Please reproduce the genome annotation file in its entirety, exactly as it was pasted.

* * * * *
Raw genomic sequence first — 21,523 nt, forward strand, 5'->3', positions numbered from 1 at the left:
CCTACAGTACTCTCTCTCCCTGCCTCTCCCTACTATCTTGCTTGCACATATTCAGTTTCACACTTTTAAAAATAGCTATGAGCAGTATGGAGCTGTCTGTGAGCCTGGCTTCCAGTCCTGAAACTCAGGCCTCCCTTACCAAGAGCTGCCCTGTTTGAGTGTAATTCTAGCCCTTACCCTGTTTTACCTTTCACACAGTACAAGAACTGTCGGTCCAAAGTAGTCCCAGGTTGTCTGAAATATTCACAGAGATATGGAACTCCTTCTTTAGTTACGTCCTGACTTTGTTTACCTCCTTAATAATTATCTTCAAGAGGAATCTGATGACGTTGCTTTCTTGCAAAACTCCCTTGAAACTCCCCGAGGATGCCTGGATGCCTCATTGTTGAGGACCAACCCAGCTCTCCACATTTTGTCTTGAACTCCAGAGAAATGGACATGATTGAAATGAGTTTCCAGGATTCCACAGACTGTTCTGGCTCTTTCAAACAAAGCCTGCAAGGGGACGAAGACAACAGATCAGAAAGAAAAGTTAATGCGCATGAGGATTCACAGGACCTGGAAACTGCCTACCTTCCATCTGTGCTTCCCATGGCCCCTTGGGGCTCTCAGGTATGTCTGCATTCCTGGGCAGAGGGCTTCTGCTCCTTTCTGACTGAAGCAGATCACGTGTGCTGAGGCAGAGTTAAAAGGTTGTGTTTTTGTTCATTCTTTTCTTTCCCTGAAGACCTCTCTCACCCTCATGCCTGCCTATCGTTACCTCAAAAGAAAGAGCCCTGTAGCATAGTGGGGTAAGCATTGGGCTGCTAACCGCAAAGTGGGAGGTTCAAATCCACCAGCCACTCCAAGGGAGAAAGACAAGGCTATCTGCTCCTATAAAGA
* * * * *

Raw genomic sequence first — 21,523 nt, forward strand, 5'->3', positions numbered from 1 at the left:
CCTACAGTACTCTCTCTCCCTGCCTCTCCCTACTATCTTGCTTGCACATATTCAGTTTCACACTTTTAAAAATAGCTATGAGCAGTATGGAGCTGTCTGTGAGCCTGGCTTCCAGTCCTGAAACTCAGGCCTCCCTTACCAAGAGCTGCCCTGTTTGAGTGTAATTCTAGCCCTTACCCTGTTTTACCTTTCACACAGTACAAGAACTGTCGGTCCAAAGTAGTCCCAGGTTGTCTGAAATATTCACAGAGATATGGAACTCCTTCTTTAGTTACGTCCTGACTTTGTTTACCTCCTTAATAATTATCTTCAAGAGGAATCTGATGACGTTGCTTTCTTGCAAAACTCCCTTGAAACTCCCCGAGGATGCCTGGATGCCTCATTGTTGAGGACCAACCCAGCTCTCCACATTTTGTCTTGAACTCCAGAGAAATGGACATGATTGAAATGAGTTTCCAGGATTCCACAGACTGTTCTGGCTCTTTCAAACAAAGCCTGCAAGGGGACGAAGACAACAGATCAGAAAGAAAAGTTAATGCGCATGAGGATTCACAGGACCTGGAAACTGCCTACCTTCCATCTGTGCTTCCCATGGCCCCTTGGGGCTCTCAGGTATGTCTGCATTCCTGGGCAGAGGGCTTCTGCTCCTTTCTGACTGAAGCAGATCACGTGTGCTGAGGCAGAGTTAAAAGGTTGTGTTTTTGTTCATTCTTTTCTTTCCCTGAAGACCTCTCTCACCCTCATGCCTGCCTATCGTTACCTCAAAAGAAAGAGCCCTGTAGCATAGTGGGGTAAGCATTGGGCTGCTAACCGCAAAGTGGGAGGTTCAAATCCACCAGCCACTCCAAGGGAGAAAGACAAGGCTATCTGCTCCTATAAAGA